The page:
Bradenton Beach Dive:
More Than Meets The Eye

by: Dan DeBono

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NOTE: Please follow ALL dive laws and rules. Beach diving can be dangerous and only experienced swimmers/divers should pursue this activity.

At first glance, Bradenton Beach may not be all too remarkable. It is relatively small, and nowhere near as developed as the beaches of Pinellas and Volusia Counties. No fancy hi-rise hotels can be seen stretching along the sand to both horizons, and there aren't twelve million college kids spending weeks at a time in March there either. What makes this a notable beach, however, is what lies above the sand and under the water.

Bradenton is home to one of the Gulf's best beach access snorkeling and SCUBA diving locations. First time snorkelers - as well as advanced divers - find this area to be a real pleasure. It's one of only a few spots on the Gulf where saltwater beach diving is really good. And one of the great advantages of beach diving is the fact that you don't need a boat, or don't have to pay the price of a boat charter when you want to dive, but your budget is tight!

Finding the dive site is easy: it stretches out perpendicular to the third of three small piers on Bradenton Beach (the southernmost pier). You simply have to pick a spot in the general area of the third pier, swim out about 100 yards and start looking for rock outcroppings jutting out from the sandy bottom. If visibility is at all good, you should see the darker reef formation contrasted against the light sandy areas as you snorkel along the surface.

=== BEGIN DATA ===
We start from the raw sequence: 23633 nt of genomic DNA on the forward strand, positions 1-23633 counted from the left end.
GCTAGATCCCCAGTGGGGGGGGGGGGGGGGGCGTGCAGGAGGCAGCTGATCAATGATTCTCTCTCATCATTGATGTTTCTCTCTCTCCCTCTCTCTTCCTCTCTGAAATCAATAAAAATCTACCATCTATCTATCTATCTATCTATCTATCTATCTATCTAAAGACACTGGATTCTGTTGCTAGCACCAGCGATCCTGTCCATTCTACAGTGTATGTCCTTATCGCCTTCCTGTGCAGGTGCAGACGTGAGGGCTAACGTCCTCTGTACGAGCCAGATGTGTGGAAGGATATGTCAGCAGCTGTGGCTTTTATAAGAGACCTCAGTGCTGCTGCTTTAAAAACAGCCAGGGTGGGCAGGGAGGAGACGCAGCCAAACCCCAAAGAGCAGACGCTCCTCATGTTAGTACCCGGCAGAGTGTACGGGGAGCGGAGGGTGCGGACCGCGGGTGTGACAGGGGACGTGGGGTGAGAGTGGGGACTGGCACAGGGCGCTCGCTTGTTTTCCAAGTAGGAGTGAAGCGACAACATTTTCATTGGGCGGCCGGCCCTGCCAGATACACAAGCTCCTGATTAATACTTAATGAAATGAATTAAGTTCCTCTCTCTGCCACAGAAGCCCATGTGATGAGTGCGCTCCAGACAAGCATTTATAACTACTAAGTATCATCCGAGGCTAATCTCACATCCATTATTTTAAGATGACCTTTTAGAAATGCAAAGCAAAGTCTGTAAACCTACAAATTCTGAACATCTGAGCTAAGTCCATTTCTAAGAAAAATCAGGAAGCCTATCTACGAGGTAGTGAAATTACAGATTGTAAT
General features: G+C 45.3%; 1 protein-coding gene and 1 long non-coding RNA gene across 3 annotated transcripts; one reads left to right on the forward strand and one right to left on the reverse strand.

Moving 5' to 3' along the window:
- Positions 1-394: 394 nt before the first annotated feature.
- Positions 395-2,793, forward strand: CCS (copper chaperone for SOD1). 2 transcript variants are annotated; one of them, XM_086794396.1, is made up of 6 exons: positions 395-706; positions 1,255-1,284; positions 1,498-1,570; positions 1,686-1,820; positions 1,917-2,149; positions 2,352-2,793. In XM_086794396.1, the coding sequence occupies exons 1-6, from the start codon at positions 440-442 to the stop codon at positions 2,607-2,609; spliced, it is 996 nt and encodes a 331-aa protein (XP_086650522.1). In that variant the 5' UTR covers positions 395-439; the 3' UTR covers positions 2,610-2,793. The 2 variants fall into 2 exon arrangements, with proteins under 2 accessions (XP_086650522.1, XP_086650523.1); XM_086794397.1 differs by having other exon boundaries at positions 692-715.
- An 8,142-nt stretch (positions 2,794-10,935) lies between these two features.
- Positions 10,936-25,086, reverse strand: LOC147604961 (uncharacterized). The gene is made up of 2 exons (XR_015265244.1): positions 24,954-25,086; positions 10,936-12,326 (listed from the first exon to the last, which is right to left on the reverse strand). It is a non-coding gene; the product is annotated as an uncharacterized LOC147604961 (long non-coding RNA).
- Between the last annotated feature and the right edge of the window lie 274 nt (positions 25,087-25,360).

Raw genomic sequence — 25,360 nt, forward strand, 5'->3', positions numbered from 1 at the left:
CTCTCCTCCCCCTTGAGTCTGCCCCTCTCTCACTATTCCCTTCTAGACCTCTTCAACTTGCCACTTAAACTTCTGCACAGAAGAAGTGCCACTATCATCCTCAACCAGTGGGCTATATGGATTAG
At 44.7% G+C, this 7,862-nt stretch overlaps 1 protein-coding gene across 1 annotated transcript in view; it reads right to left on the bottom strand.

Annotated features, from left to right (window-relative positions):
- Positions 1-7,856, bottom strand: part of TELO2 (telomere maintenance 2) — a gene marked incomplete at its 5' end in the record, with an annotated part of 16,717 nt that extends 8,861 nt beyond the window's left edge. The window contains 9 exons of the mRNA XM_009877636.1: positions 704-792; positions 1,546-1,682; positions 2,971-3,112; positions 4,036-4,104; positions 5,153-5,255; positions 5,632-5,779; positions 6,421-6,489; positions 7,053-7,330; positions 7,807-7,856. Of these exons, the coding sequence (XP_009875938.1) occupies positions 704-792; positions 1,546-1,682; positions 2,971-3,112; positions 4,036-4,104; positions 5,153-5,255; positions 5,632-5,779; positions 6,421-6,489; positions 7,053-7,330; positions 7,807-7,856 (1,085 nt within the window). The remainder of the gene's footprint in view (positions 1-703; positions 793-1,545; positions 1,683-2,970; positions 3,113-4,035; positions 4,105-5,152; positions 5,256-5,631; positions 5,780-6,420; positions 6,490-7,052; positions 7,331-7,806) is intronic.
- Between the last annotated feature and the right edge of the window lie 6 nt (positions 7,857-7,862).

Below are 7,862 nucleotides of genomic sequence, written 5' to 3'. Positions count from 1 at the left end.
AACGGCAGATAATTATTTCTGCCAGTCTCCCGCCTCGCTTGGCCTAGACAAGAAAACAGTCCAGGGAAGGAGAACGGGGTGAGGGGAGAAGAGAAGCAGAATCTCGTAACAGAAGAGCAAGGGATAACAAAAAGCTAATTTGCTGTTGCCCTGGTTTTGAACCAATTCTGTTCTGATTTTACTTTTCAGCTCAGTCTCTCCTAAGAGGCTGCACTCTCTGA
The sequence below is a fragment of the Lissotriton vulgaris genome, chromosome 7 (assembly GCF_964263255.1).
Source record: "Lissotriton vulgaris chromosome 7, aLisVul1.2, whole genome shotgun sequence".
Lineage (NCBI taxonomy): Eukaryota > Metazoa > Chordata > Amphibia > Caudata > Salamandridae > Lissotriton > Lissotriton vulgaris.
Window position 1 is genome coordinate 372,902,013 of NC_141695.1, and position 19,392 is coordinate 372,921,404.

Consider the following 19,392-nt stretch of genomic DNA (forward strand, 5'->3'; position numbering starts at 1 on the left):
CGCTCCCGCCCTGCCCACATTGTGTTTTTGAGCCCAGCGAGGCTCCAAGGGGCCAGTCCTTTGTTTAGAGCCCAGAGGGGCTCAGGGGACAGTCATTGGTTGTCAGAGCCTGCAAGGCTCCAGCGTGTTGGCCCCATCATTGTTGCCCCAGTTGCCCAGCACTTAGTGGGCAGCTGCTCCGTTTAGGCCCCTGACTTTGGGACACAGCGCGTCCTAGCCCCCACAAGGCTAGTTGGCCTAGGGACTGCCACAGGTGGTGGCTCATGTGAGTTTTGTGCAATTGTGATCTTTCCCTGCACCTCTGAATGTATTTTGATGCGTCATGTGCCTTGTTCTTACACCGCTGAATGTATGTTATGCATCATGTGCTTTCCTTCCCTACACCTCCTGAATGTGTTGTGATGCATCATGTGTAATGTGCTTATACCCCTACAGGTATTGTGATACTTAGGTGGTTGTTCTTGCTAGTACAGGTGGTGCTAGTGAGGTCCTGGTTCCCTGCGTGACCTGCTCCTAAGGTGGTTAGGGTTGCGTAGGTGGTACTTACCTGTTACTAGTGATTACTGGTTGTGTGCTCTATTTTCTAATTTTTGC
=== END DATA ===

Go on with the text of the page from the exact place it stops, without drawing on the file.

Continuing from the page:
You won't find the large, hard coral structures found in the Keys, but a variety of colorful sponges and soft coral abound! The Third Pier Reef, as it is known, is also loaded with a wide variety of gamefish and marine tropicals: large stingray, grouper, snapper, hogfish, gobies and blennies are plentiful. And, if you're extremely lucky, you may have a close encounter with a barracuda or a 500 pound goliathfish!

Concrete was also dumped about 250-300 yards offshore - this will certainly attract many more fish and serve as an anchoring spot for soft corals and sponge. It is also a little deeper, so the visibility is likely to be a little better, but only very strong swimmers should try to go out this far!

The drawback of this location is the fact that the quality of the snorkel/dive is totally dependent on the weather. Strong Westerly winds can reduce the generally good visibility to about two feet--making the dive virtually useless. The best way to plan the trip is to set up a tentative date and check the weather reports for the area--unless you want to drive a pretty long distance just to get in a good swim!

Of course, all diving laws should be followed when snorkeling or SCUBA diving. If you have any questions or concerns take a trip to see Mike Hays at Ocean Pro Dive Shop (8104 Cortez Rd. in Bradenton). He is knowledgeable of the area and can route you to alternative beach diving spots (such as Siesta Key) if the weather is non-cooperative. Mike can also recommend and set up offshore SCUBA trips for the advanced diver who wishes to take a further trek out into these tropical waters.

  • Take SR 70 west to I 75 North to exit 41 (Cortez). Head west following the signs to the beaches. Turn Left on 789 (East Bay Dr). Follow East Bay for about a mile until you come to the last of three small piers. Park as close as possible to the third pier.

  • About 150 yards south of the third pier is a public beach with bathrooms and showers. Picnicking, great surf fishing and several good restaurants and gift shops can keep non-divers happy.

  • Parking and beach access at the third pier was free at the time of this writing.